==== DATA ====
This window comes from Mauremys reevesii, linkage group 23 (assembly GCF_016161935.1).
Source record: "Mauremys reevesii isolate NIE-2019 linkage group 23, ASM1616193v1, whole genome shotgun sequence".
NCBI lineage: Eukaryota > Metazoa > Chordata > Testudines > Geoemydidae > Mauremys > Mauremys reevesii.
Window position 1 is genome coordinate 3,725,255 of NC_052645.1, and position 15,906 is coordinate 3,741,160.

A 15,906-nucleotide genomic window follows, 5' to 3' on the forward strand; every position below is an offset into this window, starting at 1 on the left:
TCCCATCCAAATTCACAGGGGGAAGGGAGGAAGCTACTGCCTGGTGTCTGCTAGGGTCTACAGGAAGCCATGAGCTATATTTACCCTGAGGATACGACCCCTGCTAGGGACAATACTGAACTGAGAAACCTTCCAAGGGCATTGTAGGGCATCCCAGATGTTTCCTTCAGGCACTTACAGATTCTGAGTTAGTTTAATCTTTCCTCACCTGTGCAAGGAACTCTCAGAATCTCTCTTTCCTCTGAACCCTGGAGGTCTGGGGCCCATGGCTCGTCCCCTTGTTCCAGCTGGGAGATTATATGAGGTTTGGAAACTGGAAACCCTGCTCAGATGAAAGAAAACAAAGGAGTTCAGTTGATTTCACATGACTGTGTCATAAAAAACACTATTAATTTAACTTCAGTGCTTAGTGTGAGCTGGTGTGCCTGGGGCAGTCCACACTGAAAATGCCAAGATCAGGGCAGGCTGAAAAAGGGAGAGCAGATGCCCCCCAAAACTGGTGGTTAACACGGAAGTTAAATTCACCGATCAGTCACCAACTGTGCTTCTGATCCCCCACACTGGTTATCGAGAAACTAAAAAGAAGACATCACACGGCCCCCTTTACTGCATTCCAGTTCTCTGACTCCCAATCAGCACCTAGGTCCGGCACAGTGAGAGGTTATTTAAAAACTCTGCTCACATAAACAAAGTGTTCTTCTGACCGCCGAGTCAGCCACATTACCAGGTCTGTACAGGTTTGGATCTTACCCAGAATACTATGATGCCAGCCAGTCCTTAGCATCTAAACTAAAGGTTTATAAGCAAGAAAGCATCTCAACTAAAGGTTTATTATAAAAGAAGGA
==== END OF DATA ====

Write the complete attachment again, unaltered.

This window comes from Mauremys reevesii, linkage group 23 (assembly GCF_016161935.1).
Source record: "Mauremys reevesii isolate NIE-2019 linkage group 23, ASM1616193v1, whole genome shotgun sequence".
NCBI lineage: Eukaryota > Metazoa > Chordata > Testudines > Geoemydidae > Mauremys > Mauremys reevesii.
Window position 1 is genome coordinate 3,725,255 of NC_052645.1, and position 15,906 is coordinate 3,741,160.

A 15,906-nucleotide genomic window follows, 5' to 3' on the forward strand; every position below is an offset into this window, starting at 1 on the left:
TCCCATCCAAATTCACAGGGGGAAGGGAGGAAGCTACTGCCTGGTGTCTGCTAGGGTCTACAGGAAGCCATGAGCTATATTTACCCTGAGGATACGACCCCTGCTAGGGACAATACTGAACTGAGAAACCTTCCAAGGGCATTGTAGGGCATCCCAGATGTTTCCTTCAGGCACTTACAGATTCTGAGTTAGTTTAATCTTTCCTCACCTGTGCAAGGAACTCTCAGAATCTCTCTTTCCTCTGAACCCTGGAGGTCTGGGGCCCATGGCTCGTCCCCTTGTTCCAGCTGGGAGATTATATGAGGTTTGGAAACTGGAAACCCTGCTCAGATGAAAGAAAACAAAGGAGTTCAGTTGATTTCACATGACTGTGTCATAAAAAACACTATTAATTTAACTTCAGTGCTTAGTGTGAGCTGGTGTGCCTGGGGCAGTCCACACTGAAAATGCCAAGATCAGGGCAGGCTGAAAAAGGGAGAGCAGATGCCCCCCAAAACTGGTGGTTAACACGGAAGTTAAATTCACCGATCAGTCACCAACTGTGCTTCTGATCCCCCACACTGGTTATCGAGAAACTAAAAAGAAGACATCACACGGCCCCCTTTACTGCATTCCAGTTCTCTGACTCCCAATCAGCACCTAGGTCCGGCACAGTGAGAGGTTATTTAAAAACTCTGCTCACATAAACAAAGTGTTCTTCTGACCGCCGAGTCAGCCACATTACCAGGTCTGTACAGGTTTGGATCTTACCCAGAATACTATGATGCCAGCCAGTCCTTAGCATCTAAACTAAAGGTTTATAAGCAAGAAAGCATCTCAACTAAAGGTTTATTATAAAAGAAGGA